Smetana’s Má vlast (My Country) begins with the harps, the bard’s prelude to the songs he will sing of castles, knights and their ruin, of rivers and dancing, of the extreme vengeance of a woman spurned, of the homeland and its romantic countryside and the bloody wars of its early patriots. For his listeners to remain riveted throughout six tone poems over eighty minutes, the bard’s rendition must be high on poetry, atmosphere, romance, drama and variety. Performing the six as a cycle – something the LSO has not done since Sir Colin Davis in 2005 – is quite a challenge, for it is not just the drama of each poem that needs to be achieved, but a sense that each falls into place as part of an overarching conception.
And the harps began well, more forthright than atmospheric, announcing the theme of the high castle on the rock overlooking the river Vltava, ‘Vyšehrad’. The theme is taken up by horns and woodwinds, the music increasing in animation portraying the castle as it flourished in ancient times. A little more space and mystery would have been welcome. Of course, it’s not our homeland, this Má vlast, and what I missed in the rhapsodic gestures of the strings in this first piece was that sense of patriotic heart-ache. It was all very beautifully played, but this is music with a history and has figured mightily in the history of the Czech peoples, and for the poems to really speak some of that passion needs to be communicated. As the castle became a ruin, and the music turned dark and fragmented, so the performance improved.
The great flowing theme of ‘Vltava’ was smooth and shining in the hands of the LSO strings, the polka a little sturdy, but the passage where the river hits the rapids was breathtakingly exciting, and the exhilaration of the up-tempo joyful version of the theme was a well-earned reward. ‘Šárka’ functions as a macabre Scherzo, a succinct story of seduction and slaughter, an army of women taking vengeance on the sleeping men they have wined and dined. The tale was very effectively narrated by Nikolai Szeps-Znaider – conducting the cycle without a score – the men’s unwitting march to their doom was strangely twee, you had to smile at their foolhardiness, but after Šárka, with a quiet horn, calls her women to the attack, mayhem ensued.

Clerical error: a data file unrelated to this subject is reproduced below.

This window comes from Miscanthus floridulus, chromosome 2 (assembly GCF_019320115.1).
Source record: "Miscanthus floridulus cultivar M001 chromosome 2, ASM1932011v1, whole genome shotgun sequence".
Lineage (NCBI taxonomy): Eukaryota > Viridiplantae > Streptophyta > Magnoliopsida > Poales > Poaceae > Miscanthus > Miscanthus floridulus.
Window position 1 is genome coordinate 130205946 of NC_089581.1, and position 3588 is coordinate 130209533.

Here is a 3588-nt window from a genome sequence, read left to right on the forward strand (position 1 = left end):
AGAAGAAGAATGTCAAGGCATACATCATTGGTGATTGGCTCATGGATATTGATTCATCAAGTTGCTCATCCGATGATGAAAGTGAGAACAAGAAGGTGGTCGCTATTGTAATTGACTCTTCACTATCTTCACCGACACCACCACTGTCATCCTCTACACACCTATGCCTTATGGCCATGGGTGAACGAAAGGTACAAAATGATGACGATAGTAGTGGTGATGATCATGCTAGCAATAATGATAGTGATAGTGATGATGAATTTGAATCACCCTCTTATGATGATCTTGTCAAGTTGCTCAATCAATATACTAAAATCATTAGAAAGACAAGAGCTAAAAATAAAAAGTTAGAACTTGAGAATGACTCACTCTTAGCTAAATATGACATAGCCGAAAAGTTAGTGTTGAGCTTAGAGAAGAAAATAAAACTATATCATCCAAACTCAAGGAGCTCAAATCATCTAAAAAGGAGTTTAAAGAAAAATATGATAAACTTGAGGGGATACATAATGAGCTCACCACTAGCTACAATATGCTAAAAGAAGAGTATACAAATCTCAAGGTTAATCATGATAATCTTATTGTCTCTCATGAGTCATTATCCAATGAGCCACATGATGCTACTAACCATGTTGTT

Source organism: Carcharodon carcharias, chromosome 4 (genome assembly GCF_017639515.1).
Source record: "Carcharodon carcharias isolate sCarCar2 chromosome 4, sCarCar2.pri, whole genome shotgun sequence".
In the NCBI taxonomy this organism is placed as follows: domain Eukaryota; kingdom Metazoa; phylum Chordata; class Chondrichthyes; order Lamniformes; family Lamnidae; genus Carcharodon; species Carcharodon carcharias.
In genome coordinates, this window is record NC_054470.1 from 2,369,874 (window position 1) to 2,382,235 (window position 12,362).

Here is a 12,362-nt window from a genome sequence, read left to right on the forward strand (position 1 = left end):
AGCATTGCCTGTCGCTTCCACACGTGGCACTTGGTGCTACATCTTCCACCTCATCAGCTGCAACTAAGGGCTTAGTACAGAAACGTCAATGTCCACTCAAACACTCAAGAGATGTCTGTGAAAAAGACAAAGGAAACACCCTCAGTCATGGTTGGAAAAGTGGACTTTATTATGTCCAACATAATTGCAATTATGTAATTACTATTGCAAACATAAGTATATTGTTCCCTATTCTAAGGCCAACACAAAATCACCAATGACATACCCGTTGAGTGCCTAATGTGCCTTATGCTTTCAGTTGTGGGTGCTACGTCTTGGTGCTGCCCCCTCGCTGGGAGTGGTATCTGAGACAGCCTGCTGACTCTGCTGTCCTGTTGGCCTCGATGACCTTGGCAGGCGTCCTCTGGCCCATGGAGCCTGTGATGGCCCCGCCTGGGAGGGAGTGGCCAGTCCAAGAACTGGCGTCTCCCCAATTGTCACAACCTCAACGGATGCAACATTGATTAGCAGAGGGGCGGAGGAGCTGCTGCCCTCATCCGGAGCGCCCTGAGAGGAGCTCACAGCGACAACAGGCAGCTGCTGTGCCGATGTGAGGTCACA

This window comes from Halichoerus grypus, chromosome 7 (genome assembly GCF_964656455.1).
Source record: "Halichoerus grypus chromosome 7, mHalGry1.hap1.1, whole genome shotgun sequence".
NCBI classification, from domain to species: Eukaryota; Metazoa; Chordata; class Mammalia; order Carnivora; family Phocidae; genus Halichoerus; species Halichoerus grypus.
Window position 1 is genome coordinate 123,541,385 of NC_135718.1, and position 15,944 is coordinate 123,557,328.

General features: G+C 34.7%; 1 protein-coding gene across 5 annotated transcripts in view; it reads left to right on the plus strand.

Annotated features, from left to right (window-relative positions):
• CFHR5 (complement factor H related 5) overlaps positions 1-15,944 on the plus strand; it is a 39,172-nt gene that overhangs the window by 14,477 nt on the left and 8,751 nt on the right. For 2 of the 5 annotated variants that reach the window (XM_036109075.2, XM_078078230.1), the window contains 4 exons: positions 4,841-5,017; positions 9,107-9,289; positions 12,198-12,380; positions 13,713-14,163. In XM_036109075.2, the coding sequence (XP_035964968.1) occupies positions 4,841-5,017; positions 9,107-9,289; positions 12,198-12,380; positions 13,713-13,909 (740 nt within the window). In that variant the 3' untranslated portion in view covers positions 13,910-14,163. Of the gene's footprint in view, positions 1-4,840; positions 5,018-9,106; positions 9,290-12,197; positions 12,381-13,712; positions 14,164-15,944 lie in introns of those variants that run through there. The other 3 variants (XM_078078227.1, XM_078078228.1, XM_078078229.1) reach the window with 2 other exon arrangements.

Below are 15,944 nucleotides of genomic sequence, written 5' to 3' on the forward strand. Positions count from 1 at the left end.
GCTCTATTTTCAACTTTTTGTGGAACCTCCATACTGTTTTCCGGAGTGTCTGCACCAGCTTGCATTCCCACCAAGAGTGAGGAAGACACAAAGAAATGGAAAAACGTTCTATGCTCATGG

Given its title, one would like to cast ‘From Bohemia’s Woods and Fields’ as a pastoral slow movement, and indeed it starts that way, its noble horn theme played with due sentiment, the longing for the homeland now registering clearly; but the movement speeds into a wild polka and it ended very noisily, Szeps-Znaider and the LSO doing well to mimic the uninhibited joy of the folk dance.
Like the first two, the final two tone poems share thematic and geographical elements. We’re with the Hussites, followers of the pre-Protestant fifteenth-century reformer Jan Hus, in the city they established, ‘Tabor’. They fought against Catholic and Austrian rule, and the opening motif of their hymn, “Ye who are warriors of God” was proclaimed sternly by the confident LSO brass. Indeed, it dominates this rather severe music, with some consolation provided by woodwind chorales. The Hussites are defeated, the hymn now sounding grim and unresolved, it led attacca into ‘Blaník’, another stormy creation in which the warriors enter the hill Blaník to await their destiny as saviours of the nation. The woodwinds were exemplary throughout, of special note the oboe-playing of Juliana Koch in this final movement, her solo recreating very poetically the pipe of a shepherd boy on the hillside. And thereafter it was all go to the noisy triumphant close.
It was during the composition of ‘Vyšehrad’ that Smetana’s hearing collapsed – an event graphically portrayed in his String Quartet No.1 in E-minor (From My Life), which received a passionate performance by the Accendo Quartet before the concert, part of LSO Platforms: Guildhall Artists (Juliette Roos & Sabine Sergejeva, violins; Alexander McFarlane, viola, and Daniel Benn, cello).